Antoine Bernard-Jean Marfan ([ɑ̃twan bɛʁnaʁ ʒɑ̃ maʁfɑ̃]; June 23, 1858 – February 11, 1942) was a French pediatrician.
He was born in Castelnaudary (département Aude, Languedoc-Roussillon) to Antoine Prosper Marfan and Adélaïde Thuries. He began his medical studies in Toulouse, where he stayed for two years before moving to Paris. He graduated in 1886, his education having been interrupted by a period of military service. In 19he became a professor of infantile hygiene in the pediatric clinic of the University of Paris. During the same year, he became a member of the Académie de Médecine.
In 1896, Marfan described a hereditary disorder of connective tissue that was to become known as Marfan syndrome, the term first being used by Henricus Jacobus Marie Weve (1888–1962) of Utrecht in 1931. Today, it is thought that Marfan's patient (a five-year-old girl named Gabrielle) was affected by a condition known as congenital contractural arachnodactyly, and not Marfan's syndrome.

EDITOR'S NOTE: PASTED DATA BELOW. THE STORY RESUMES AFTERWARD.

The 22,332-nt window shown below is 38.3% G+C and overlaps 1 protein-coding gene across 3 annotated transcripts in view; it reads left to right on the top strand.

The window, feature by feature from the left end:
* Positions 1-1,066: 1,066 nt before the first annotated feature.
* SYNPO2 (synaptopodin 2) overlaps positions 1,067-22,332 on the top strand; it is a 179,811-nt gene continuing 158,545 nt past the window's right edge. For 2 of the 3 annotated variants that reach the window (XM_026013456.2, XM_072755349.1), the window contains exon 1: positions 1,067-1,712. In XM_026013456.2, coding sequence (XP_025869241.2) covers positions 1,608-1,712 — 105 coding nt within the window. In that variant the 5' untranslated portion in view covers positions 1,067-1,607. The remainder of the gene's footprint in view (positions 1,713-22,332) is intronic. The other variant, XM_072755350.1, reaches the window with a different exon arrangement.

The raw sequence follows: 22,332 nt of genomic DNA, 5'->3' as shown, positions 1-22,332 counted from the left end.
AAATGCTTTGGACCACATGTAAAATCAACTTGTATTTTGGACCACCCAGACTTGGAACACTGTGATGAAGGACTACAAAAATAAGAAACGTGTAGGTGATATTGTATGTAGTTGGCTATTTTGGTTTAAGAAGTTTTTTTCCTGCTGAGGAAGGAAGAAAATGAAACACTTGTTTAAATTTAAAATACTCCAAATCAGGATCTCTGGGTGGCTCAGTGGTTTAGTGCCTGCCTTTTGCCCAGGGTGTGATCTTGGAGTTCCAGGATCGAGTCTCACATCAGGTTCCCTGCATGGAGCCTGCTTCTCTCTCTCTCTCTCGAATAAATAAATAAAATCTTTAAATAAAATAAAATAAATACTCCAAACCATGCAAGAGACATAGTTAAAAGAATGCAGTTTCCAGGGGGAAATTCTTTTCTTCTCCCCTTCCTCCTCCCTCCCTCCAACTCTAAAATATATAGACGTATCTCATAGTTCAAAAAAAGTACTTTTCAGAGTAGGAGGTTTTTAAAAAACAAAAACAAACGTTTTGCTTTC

Loeys–Dietz syndrome is a connective tissue disease that has features similar to those of Marfan syndrome.
Further eponymous medical conditions named after Antoine Marfan include:Dennie–Marfan syndrome
Marfan's hypermobility syndrome
Marfan also had interests in the pediatric aspects of tuberculosis, nutrition and diphtheria. With Jacques-Joseph Grancher (1843–1907) and Jules Comby (1853–1947), he was co-author of Traité des maladies de l’enfance. From 1913 to 1922, he was publisher of the journal Le Nourrisson.